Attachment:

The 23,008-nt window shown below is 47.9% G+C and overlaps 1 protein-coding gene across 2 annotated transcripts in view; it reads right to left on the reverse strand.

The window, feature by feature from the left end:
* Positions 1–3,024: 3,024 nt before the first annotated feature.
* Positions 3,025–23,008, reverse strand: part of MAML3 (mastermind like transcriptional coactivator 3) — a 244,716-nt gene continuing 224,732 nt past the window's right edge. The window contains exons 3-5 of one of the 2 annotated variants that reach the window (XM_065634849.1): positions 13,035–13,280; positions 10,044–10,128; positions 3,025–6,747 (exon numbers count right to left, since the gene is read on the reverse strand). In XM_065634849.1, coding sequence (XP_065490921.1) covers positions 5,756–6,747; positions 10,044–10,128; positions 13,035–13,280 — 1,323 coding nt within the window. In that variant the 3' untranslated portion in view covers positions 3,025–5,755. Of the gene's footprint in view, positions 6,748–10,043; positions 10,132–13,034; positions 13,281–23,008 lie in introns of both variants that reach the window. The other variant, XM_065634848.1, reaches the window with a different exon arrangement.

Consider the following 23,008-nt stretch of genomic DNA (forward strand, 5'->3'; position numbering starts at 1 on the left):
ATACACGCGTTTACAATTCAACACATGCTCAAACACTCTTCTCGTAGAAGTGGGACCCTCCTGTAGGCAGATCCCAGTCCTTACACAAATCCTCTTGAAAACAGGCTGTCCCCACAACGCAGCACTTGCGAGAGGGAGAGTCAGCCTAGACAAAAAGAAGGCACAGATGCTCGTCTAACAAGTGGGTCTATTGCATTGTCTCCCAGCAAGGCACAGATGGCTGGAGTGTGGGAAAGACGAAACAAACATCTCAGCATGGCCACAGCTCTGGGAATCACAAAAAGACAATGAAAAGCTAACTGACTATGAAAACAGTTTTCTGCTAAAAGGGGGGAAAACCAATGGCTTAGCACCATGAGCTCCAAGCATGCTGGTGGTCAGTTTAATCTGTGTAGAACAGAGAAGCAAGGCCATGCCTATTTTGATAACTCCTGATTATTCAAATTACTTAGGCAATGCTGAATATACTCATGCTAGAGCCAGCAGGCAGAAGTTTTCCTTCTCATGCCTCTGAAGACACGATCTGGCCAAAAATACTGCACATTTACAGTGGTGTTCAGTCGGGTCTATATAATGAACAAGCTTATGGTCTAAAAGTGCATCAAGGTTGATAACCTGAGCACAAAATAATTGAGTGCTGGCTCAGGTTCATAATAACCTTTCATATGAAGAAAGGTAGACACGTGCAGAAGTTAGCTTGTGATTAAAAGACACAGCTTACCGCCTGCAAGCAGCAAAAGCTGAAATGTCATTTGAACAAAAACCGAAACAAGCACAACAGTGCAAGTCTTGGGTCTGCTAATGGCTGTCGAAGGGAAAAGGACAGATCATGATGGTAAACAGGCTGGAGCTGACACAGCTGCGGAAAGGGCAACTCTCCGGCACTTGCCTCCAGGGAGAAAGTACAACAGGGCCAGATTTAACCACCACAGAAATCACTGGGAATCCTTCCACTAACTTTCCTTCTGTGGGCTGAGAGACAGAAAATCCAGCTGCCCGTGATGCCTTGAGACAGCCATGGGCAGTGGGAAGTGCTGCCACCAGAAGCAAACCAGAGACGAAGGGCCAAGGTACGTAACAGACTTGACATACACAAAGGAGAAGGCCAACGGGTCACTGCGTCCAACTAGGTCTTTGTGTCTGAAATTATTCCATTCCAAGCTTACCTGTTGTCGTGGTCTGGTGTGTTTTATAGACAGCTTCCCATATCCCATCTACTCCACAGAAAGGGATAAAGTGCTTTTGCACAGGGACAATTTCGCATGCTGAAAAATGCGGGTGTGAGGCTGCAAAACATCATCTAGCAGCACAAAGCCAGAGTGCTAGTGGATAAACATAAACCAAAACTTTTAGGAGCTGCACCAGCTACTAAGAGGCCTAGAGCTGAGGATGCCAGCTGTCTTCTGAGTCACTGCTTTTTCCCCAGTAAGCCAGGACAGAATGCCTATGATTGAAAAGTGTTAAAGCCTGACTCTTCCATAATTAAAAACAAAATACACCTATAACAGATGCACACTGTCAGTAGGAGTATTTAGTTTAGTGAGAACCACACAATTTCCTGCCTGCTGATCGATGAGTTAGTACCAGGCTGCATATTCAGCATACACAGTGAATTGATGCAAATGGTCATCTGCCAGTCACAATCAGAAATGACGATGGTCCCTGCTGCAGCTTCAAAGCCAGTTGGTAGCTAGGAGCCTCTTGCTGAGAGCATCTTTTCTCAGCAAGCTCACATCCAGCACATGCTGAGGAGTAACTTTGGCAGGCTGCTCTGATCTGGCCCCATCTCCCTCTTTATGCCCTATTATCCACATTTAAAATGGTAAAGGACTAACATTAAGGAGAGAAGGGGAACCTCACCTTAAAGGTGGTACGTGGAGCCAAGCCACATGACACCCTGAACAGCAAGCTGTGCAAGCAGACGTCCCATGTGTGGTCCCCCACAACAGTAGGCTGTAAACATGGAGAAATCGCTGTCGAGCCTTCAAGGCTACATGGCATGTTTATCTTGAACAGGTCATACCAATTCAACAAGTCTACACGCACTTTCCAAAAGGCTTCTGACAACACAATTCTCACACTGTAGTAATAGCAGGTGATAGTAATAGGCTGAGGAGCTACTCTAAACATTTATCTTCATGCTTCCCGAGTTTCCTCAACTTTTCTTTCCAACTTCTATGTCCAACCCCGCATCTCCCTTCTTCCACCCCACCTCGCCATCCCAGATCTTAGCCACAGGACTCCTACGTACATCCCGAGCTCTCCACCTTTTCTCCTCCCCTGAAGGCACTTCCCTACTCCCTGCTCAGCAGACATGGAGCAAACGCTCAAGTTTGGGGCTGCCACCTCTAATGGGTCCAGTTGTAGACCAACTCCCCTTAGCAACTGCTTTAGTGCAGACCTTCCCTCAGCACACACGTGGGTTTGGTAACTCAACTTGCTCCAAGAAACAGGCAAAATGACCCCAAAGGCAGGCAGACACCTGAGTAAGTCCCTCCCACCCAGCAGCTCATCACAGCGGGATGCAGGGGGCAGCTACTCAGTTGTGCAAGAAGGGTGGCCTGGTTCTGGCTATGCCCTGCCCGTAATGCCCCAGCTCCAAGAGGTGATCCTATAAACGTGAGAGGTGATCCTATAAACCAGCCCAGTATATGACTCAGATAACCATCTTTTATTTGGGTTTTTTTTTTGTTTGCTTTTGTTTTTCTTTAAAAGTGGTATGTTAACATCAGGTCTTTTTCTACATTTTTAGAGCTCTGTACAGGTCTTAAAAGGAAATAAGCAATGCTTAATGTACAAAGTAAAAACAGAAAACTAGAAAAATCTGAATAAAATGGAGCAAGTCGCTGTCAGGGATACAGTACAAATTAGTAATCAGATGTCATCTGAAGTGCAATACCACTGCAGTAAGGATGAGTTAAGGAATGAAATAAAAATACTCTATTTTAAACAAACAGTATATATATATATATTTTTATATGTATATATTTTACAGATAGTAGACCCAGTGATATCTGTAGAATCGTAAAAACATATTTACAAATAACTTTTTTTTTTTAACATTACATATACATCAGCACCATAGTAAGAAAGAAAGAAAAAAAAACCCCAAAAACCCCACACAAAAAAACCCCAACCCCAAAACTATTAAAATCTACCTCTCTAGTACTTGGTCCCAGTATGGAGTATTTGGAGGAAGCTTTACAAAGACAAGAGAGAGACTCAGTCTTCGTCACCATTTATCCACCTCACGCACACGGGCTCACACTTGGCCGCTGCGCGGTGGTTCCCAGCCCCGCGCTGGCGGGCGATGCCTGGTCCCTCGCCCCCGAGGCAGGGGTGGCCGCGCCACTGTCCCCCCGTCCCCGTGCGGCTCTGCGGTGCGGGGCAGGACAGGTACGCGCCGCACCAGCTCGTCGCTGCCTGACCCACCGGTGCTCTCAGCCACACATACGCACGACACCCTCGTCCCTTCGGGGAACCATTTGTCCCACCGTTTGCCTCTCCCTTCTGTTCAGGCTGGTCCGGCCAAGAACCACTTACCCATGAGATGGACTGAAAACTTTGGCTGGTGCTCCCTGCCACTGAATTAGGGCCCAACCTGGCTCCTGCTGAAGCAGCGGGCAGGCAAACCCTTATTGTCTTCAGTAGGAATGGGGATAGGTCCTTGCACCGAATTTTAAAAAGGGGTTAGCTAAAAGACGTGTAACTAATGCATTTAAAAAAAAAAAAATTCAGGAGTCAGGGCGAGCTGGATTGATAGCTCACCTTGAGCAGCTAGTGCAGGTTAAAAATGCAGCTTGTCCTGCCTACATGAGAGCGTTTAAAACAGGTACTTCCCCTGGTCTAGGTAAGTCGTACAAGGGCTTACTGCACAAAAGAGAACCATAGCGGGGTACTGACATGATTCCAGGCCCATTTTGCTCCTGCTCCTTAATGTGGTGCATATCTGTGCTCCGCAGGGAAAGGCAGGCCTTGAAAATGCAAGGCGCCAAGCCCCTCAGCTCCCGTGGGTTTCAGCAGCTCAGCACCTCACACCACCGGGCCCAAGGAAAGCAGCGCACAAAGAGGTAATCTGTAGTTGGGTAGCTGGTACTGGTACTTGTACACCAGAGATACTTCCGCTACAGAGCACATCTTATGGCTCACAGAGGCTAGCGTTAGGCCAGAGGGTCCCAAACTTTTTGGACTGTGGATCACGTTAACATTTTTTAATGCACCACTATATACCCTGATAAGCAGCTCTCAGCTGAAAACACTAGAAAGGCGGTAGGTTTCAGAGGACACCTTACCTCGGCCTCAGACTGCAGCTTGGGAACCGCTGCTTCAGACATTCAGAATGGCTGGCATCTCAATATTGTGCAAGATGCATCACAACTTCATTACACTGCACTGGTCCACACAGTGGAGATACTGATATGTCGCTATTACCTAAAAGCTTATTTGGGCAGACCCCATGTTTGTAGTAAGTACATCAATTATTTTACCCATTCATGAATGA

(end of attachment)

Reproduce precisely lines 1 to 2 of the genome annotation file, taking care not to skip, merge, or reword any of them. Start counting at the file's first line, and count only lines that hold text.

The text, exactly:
The 23,008-nt window shown below is 47.9% G+C and overlaps 1 protein-coding gene across 2 annotated transcripts in view; it reads right to left on the reverse strand.

The window, feature by feature from the left end: